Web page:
Here’s a scenario that will likely play out tonight in households everywhere.
Somewhere a parent will sit down with his or her son and jump into a long-winded monologue that forces the son to sit still and patiently listen. Over the course of that talk, the son’s eyes will glaze over, and the parent will repeatedly say, “Sit still and look at me while I’m talking to you.” When they’re done, the parent will feel compelled to ask, “Did you hear what I just said?” and the son will feel compelled to answer, “Umm, not really.”
The nursery rhyme says it all. Little boys are made of “snips and snails and puppy dogs tails.” That was written almost 200 years ago. We’ve always known that boys aren’t usually wired to sit still and to listen attentively for long periods of time. Boys have always wiggled and squirmed and fidgeted.
Yet, the scenario I described between parents and their sons will still play out tonight in households everywhere. A lot of parents, it seems, believe that boys and girls think the same way and respond to stimulus around them in the same ways.
In limited circumstances, boys and girls are more similar than not. But our guest on today’s and tomorrow’s programs, Dr. Gregory Jantz, a mental health expert and the author of more than 20 books, says science and the Word of God both speak to very real distinctions between men and women, and boys and girls.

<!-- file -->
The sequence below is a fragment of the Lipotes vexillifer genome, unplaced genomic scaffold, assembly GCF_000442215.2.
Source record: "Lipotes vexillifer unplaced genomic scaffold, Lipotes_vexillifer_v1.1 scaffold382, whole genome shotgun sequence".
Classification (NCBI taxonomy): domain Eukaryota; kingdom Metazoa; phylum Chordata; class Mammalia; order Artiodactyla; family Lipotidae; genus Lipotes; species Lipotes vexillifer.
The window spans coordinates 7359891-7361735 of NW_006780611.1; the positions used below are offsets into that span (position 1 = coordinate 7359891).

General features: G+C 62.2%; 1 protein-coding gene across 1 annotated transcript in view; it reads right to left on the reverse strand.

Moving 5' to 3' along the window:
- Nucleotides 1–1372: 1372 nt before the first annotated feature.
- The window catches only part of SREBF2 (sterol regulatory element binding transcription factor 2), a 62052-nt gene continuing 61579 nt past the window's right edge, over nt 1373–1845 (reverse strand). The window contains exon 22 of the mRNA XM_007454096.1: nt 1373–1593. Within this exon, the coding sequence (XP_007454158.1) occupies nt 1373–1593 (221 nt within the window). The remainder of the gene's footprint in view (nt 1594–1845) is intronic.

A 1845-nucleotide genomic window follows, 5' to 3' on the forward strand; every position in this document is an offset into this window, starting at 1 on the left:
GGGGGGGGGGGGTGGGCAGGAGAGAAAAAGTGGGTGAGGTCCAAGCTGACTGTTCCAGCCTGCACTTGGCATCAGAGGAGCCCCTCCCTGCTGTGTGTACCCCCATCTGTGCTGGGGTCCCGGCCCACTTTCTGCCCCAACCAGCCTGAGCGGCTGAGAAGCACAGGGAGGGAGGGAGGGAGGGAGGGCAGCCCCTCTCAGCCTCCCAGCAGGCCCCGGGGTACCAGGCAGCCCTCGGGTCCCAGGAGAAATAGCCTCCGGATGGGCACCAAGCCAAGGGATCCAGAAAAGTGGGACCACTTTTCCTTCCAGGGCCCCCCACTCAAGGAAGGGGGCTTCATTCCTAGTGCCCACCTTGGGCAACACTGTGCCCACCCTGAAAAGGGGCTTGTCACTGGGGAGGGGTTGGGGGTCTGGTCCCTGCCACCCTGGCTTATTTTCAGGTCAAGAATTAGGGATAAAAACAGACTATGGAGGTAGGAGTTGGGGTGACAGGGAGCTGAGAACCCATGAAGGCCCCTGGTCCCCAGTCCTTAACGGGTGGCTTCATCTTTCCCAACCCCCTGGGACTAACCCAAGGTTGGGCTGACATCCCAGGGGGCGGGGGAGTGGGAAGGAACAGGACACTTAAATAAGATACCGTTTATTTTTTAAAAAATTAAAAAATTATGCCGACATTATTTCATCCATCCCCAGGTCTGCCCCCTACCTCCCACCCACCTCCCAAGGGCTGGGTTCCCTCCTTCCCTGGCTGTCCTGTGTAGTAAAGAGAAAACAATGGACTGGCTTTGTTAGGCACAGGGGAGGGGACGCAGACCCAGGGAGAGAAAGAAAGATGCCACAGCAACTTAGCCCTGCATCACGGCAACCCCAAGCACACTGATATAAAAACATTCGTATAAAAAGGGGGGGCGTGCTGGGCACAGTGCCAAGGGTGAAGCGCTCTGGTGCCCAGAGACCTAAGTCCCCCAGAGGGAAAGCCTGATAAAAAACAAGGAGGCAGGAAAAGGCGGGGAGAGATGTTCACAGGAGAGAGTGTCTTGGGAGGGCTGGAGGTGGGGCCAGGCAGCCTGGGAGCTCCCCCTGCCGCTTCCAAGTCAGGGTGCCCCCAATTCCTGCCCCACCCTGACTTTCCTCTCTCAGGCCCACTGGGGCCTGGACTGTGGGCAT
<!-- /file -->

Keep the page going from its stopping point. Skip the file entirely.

A boy’s brain really is different from a girl’s, which means our methods for parenting a son will be much more effective if we’ll adjust accordingly.
For example, Dr. Jantz says most boys thrive when they’re allowed to move around more frequently while they’re doing activities that require a lot of concentration and focus. So while your son is doing homework, let him fiddle with an object or engage with others in conversation. Breaking his focus into smaller chunks can help him better manage it.
I like parenting tips like that. Simple, but effective. Dr. Jantz will be sharing a lot more practical suggestions today and tomorrow on “Practical Advice for Raising Young Men.”
If you have a son, you won’t want to miss these programs. I’m confident you’ll walk away with new parenting tools that can transform how you interact with him and help you maneuver through his world in a way that will benefit both of you.